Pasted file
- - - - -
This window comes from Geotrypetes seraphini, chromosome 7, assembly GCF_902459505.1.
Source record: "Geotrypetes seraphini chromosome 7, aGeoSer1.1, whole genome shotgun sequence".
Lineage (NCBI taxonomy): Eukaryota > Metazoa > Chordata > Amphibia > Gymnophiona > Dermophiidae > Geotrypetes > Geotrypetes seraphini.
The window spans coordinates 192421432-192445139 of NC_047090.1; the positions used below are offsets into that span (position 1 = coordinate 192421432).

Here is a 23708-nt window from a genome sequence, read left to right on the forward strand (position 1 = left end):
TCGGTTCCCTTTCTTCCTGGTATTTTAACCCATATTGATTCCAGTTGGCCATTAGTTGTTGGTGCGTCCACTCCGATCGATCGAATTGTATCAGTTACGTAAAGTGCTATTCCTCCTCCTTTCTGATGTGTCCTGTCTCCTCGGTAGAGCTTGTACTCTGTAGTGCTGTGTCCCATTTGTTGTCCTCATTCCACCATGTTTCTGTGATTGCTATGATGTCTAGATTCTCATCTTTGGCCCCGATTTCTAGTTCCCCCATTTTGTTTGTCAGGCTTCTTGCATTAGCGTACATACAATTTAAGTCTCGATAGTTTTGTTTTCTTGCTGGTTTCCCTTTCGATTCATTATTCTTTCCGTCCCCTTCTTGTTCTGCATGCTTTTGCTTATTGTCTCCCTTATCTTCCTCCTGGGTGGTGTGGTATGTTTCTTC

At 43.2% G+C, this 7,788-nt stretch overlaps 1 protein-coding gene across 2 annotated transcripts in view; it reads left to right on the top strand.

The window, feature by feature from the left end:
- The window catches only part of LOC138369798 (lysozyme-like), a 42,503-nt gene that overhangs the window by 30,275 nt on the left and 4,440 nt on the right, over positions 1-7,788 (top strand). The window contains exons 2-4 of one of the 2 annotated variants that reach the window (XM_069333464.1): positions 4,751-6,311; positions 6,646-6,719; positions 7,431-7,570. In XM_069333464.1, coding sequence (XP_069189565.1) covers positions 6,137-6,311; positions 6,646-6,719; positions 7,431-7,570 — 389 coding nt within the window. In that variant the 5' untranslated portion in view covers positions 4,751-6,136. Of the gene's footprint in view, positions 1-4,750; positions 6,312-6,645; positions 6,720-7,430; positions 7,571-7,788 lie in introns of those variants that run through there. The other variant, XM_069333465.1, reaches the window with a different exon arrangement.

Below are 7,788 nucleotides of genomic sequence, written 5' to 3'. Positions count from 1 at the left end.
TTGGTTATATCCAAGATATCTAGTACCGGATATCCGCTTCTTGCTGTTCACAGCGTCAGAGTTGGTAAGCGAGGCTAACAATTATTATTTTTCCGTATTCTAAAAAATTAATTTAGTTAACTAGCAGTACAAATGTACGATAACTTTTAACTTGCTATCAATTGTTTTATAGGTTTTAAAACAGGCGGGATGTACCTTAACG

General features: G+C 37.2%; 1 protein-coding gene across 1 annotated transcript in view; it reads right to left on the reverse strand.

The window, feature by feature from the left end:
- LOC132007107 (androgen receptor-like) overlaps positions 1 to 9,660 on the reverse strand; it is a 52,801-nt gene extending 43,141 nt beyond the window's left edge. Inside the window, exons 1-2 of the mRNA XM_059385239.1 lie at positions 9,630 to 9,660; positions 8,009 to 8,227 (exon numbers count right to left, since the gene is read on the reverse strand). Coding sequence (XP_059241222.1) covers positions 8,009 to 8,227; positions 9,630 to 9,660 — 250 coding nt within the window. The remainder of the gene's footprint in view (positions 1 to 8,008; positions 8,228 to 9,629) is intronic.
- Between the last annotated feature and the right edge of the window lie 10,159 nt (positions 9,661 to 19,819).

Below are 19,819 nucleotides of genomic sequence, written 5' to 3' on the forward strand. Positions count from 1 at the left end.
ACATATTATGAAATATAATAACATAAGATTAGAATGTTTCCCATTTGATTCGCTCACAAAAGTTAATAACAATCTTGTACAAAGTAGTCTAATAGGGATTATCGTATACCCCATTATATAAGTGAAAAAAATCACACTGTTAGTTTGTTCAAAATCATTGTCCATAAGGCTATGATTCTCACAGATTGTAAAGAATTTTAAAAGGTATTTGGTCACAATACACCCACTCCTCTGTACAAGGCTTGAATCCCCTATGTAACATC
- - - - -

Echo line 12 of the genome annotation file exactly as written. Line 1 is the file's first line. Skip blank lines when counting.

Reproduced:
General features: G+C 37.2%; 1 protein-coding gene across 1 annotated transcript in view; it reads right to left on the reverse strand.